Antioxidant activity and hepatoprotective potential of leaf extracts from Morella serrata (Lam.) Killick (Myricaceae).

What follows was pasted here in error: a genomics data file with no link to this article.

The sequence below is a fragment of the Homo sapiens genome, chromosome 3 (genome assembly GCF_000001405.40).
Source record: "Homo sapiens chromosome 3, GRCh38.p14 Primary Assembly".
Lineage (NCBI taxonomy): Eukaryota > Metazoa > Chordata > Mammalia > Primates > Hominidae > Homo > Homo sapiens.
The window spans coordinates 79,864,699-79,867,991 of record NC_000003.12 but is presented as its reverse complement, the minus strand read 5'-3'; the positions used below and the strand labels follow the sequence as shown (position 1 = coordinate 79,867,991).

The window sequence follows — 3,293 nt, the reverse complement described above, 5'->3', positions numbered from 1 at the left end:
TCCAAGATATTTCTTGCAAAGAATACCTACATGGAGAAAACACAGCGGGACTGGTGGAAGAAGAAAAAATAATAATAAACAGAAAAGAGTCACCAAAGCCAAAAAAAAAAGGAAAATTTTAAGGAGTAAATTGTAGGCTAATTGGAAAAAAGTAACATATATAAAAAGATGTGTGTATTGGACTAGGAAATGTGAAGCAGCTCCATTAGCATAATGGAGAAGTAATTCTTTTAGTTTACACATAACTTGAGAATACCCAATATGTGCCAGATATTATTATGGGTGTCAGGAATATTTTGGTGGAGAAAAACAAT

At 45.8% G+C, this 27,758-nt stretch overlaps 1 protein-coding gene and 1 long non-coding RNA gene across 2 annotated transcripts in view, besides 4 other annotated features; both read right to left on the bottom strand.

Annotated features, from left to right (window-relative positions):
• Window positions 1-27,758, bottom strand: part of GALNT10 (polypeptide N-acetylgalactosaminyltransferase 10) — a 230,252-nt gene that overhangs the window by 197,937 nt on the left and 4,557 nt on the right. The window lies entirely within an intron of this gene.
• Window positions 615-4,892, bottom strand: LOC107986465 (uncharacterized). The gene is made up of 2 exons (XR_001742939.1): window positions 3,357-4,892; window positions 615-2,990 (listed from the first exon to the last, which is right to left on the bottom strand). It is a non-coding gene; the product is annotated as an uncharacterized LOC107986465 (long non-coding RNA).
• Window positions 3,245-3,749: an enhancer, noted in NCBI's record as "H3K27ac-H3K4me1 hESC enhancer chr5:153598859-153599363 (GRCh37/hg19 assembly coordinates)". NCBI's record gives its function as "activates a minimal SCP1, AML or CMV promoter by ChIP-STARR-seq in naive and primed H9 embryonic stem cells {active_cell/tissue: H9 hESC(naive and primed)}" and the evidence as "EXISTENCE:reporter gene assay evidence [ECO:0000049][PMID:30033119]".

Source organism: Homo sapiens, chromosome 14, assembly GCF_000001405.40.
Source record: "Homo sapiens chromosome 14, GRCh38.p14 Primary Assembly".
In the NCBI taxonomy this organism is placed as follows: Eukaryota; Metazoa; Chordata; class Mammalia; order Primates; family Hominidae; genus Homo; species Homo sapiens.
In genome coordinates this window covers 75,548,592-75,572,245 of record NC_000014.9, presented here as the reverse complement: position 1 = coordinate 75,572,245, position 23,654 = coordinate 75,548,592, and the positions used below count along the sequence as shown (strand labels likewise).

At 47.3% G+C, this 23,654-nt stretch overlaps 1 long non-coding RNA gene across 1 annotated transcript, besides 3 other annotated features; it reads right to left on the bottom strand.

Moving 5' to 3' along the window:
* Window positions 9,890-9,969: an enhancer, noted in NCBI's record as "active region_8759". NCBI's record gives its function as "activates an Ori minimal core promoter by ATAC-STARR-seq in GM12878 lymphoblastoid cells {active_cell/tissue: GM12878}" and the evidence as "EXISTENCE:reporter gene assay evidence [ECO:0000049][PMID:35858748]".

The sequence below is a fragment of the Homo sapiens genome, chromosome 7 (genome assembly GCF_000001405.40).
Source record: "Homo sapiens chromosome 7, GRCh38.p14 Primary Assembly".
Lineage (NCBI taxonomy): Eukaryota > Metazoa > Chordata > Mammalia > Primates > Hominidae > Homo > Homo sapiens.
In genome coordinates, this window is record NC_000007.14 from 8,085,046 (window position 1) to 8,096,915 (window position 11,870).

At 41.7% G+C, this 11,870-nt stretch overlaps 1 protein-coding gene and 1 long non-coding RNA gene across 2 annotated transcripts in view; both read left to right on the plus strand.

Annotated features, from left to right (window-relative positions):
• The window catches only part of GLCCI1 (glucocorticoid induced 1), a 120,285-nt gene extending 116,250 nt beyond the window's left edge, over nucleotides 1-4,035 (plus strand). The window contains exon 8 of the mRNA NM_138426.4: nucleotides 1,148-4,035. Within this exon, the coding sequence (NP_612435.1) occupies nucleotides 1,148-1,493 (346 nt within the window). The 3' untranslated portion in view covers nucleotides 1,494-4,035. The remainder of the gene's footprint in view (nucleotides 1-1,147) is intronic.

Morella serrata L. Killick (Myricaceae) - is a South African plant finding therapeutic applications in oxidative stress related disorders including asthma, diabetes and male sexual dysfunction. The plant has not been scientifically investigated for its antioxidant and hepatoprotective activity. Thus the present study was aimed at determining the chemical constituents, antioxidant activity of M. serrata leaf extracts (ethanol, hydroalcohol and water) and hepatoprotective potential of aqueous-ethanol extract against carbon tetrachloride-induced liver injury in Wistar rats. Phytochemical screening coupled with quantification of phenolic compounds was performed in extracts using standard methods. The preliminary screening of M. serrata leaf extracts revealed the presence of flavonoids, tannins, phenols, saponins, steroids, terpenoids and resins whilst alkaloids, phlabotannins as well as cardiac glycosides were not detected. The total phenolic, flavonoid and flavonol content of the extracts ranged from 0.06± 0.01 to 0.24±0.02 mg GAE/g; 1.25± 0.01 to 2.04± 0.03 mg QE/g; and 0.35± 0.01 to 0.50± 0.01 mg QE/g respectively. The antioxidant activity of the extracts was assessed using DPPH, ABTS, nitric oxide, hydroxyl radical, reducing power, hydrogen peroxide and metal chelating assays using ascorbic acid as reference. Of all the tested extracts, the ethanol extract showed maximum free radical scavenging activity in the DPPH and nitric oxide scavenging activity assays while water extract showed maximum free radical scavenging activity in the ABTS, hydroxyl radical, hydrogen peroxide and metal chelating assay. Hydroalcohol extract showed maximum scavenging activity in the reducing power assay as compared to other extracts. A 21-day daily double dose protective effect of the graded doses (100, 200, 400 mg/kg body weight) of M. serrata hydro-alcohol extract was tested against CCl4-induced hepatotoxicity in Wistar rats using silymarin as a positive control. The effect of CCl4 was investigated on liver and body weight, feed and water intake, haematological parameters, serum biochemical functions, liver marker enzymes and liver histology. Findings revealed a significant increase in liver weight in CCl4-alone intoxicated rats compared to normal control. All groups intoxicated with CCl4 displayed a loss in appetite after CCl4 administration as compared to normal control. A decrease in body weight was observed in rats treated with CCl4-alone which was reversed following treatment with extract and silymarin. CCl4 intoxicated rats showed severe liver damage which was indicated by altered haematological parameters and elevated serum activity of ALP, ALT and AST. This was accompanied by a reduction in activity of marker enzyme CAT and a significant rise in TBARS concentration. This was however ameliorated in MSLAEE and silymarin treatments groups. Histopathological micrographs of hepatotoxic group revealed extensive liver damage characterised by severe necrosis, however, such damage was prevented in MSLAEE and silymarin pre-treated groups. The degree of damage in liver tissues was in the order CCl4- alone treated rats > 200 mg/kg b.w MSLAEE treated rats > 400 mg/kg b.w treated rats > 100 mg/kg b.w treated rats > Silyamrin treated rats > Normal control. Our findings from the research work provide support and evidence on the folkloric use Morella serrata as a potential natural antioxidant in treating oxidative stress induced ailments. The study also diverts from the perception that only the roots can be used to treat such ailments as the leaf extracts also showed effective antioxidant activity, thus contributing to the conservation of the plant. Data emanating from the further indicate that M. serrata was able to protect the liver against CCl4-induced oxidative damage in rats which may be attributed to its antioxidant and free radical scavenging activities.